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Hi there, thank you all for your great info. This is my first time posting a message. I met some of you at the rendy this year, and am so impressed with y'all. I am planning a trip next week into the Trinity Alps, where I have been told there are lots of snakes. I am bringing my two goats Ouija and Gyro with, of course. I remember from llama packing days that we would bring a rubber hose along in snake country because if a llama gets bit on the nose, which they tend to do because of their curiosity, you have to stick the hose up their nose before the swelling cuts off their breathing. Luckily I never had to do that. So my question is, if a goat gets bit on the nose, can he still breathe through his mouth, unlike a llama? Or should I pack the hose?

Thanks,
Ali
 

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Hi Ali, welcome to the forum.

Llamas are Semi-obligate nasal breathers. For the sake of those who may read this post later, that simply means that they "prefer" to breath through their noses. I know there has been a persistent rumor that Llamas and Alpacas can only breath through their noses but its simply not true. They can and do breath through their mouth if needed, though admittedly not very often. I personally think the rumors persist because the cartilage on a Llamas nose runs half way up the bridge of its nasal cavity and a tight halter can easily pinch it shut. If the halter is that tight, it also limits how far the Llama can open its mouth and may cause it to suffocate.

Goats on the other hand, have no problem sucking air any way they can get it and often pant like a dog on a hot day.
 

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Thanks. The question hadn't crossed my mind (yet). Iowa is a land of few rattlers, mostly around the rivers. I carry the ubiquitous snake kit for camping, although mine has epi-pens in it for snake and other venomous bites and stings. I've been bitten when I was a kid in NM.

I do use llama halters on llamas, though mostly because they fit the shape of the head. Right now the small alpaca size fits the shape of Cabra's head as well. I mostly use them because the underline of a llama's head is so much shorter than the topline.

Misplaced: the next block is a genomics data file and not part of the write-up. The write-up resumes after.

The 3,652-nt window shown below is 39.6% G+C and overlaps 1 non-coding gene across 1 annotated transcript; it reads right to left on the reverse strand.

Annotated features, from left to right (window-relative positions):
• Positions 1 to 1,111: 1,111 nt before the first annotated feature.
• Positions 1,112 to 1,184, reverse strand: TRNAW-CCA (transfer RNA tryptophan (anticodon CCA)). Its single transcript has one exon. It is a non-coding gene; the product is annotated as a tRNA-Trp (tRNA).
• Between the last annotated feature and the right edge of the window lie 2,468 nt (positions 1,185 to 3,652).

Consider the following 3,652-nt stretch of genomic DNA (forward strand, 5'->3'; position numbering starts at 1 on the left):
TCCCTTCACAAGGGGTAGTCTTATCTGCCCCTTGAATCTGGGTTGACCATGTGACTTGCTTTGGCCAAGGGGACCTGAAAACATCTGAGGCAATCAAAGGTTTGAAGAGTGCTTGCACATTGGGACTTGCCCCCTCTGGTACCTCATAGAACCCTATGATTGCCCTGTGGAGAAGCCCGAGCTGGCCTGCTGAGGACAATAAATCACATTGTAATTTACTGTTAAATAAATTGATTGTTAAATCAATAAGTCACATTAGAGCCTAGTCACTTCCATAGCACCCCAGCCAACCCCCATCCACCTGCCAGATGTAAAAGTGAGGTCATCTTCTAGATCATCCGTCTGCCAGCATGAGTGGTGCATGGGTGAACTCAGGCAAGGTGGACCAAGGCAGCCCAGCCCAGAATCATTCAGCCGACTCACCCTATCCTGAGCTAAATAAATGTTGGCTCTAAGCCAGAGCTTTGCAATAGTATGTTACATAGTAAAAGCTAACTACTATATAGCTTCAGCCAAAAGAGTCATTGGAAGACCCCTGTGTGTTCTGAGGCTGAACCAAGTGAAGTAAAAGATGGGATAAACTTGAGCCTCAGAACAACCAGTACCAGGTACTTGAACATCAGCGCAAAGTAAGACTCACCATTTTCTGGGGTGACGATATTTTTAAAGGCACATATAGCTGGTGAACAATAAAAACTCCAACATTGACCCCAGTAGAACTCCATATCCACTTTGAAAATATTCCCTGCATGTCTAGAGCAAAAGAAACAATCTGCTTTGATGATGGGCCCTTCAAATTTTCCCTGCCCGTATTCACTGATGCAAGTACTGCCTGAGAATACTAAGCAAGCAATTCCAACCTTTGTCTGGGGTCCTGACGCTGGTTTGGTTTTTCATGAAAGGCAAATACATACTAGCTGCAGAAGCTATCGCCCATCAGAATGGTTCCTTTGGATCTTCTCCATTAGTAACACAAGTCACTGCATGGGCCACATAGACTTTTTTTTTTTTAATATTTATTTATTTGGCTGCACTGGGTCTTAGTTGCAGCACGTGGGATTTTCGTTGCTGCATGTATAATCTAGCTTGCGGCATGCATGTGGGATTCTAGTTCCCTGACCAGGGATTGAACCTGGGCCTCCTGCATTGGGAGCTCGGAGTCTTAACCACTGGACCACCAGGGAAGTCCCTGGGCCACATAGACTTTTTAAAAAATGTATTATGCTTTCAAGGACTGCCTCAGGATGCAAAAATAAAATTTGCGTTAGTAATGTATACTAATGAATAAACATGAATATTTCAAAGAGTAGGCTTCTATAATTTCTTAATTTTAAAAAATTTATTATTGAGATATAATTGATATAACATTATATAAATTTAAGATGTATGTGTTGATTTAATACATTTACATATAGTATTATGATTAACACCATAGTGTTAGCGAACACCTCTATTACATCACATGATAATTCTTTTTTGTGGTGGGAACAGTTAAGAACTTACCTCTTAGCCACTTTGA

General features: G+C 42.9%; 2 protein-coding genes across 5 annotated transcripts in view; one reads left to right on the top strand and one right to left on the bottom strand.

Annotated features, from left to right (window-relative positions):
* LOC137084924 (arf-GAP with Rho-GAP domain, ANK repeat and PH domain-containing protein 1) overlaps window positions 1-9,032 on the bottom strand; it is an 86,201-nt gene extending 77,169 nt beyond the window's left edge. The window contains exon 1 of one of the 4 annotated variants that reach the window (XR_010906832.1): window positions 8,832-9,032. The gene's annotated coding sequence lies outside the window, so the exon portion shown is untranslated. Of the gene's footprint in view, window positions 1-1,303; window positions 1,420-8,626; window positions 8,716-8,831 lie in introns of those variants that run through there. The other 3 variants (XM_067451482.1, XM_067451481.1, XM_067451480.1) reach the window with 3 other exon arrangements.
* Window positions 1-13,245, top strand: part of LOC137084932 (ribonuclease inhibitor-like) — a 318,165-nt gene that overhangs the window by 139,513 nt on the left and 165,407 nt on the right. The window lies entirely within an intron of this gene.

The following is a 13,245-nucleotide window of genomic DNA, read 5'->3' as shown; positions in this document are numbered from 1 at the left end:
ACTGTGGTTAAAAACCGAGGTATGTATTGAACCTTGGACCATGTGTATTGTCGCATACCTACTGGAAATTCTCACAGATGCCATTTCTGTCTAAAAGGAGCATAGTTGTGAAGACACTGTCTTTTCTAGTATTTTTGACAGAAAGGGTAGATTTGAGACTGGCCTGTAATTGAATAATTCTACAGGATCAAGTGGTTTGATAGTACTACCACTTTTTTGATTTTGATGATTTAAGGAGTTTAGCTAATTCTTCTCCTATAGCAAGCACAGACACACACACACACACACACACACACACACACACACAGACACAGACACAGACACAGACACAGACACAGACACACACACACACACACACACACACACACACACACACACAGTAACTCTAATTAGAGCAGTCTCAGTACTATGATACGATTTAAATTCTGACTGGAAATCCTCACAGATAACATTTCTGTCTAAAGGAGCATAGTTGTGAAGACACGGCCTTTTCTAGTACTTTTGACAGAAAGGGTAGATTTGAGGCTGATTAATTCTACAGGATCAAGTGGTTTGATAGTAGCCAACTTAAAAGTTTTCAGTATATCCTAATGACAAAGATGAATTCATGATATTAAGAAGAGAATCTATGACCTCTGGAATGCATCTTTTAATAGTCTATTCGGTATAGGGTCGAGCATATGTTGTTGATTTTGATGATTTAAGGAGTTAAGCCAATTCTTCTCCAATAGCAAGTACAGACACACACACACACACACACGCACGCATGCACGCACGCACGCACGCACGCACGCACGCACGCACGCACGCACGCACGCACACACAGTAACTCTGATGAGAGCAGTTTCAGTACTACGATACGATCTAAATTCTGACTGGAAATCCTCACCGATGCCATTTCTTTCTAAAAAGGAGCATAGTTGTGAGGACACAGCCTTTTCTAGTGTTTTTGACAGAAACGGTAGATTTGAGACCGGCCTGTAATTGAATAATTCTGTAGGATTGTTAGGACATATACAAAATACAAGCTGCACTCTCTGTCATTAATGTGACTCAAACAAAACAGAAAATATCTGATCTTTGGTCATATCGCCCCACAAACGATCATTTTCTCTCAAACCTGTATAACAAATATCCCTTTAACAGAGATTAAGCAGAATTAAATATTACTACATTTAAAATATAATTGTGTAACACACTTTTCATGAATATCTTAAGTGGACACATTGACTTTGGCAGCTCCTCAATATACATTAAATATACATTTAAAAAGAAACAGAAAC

So many of the smaller halters I've found so far in the farm store look like "premie foal" rather than really make for goats or sheep.

So is there anything special you carry first-aid wise for the goats? Thinking especially of venomous things now. I had a dog and one horse that are very allergic to some ant bites.

Anything extra for "normal" injuries, other than a comprehensive first aid kit. Like if I have a dog along, I make sure I have rapid cool-down supplies.
 

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We don't have too many poisonous snakes in our area because of the altitude, so as a result we don't have much for that problem in our first aid kit. We mainly added a thermometer and large syringe for getting charcoal mix, oil or other remedies in the goat for poisonous plants and bloat. Benedryl or Epi pens would be good to add as well.

For bee stings we crush an aspirin with a dab of water to make a paste and put it on the sting. It quickly takes away the pain. I know doctors poo poo this, saying it doesn't do anything but I have tried not using it and the pain and swelling continued well past the time the aspirin treated sting no longer hurt. If you are at home, ice works great for treating stings as well.
 

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In addition to the hose I'd take benedryl, and if you can get it, a shot of dexamethasone, steroid for swelling relief. DMSO can be used around, not over and on, the bite also to reduce swelling. Wait awhile before applying, though, so that you don't drive the venom in while it's spreading. About a hour or so, and it will have travelled as far is it's going to, then you can DMSO it. THis is really great for extremities.
 

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Carolyn, do you know if DMSO is easy to keep (how long it lasts, do you have to keep it cool, etc). I'll bet I could get if from my vet if I asked, but if it's too hard to keep then it wouldn't be worth it.

Rattlesnakes are probably my #1 worry. My goats just blunder around in the brush and among the rocks, and nothing on the ground worries them. A deer or a javelina, or my dog suddenly appearing, will alarm them, but they will walk right over snakes, maybe even step on them.
 

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DMSO is available at horse feed and tack stores. You don't have to buy it from a vet. It keeps forever and doesn't need refrigeration. In fact, it freezes at a higher temp than 32 degrees. If you get it, get a roll on applicator, it's a lot easier to deal with.
 
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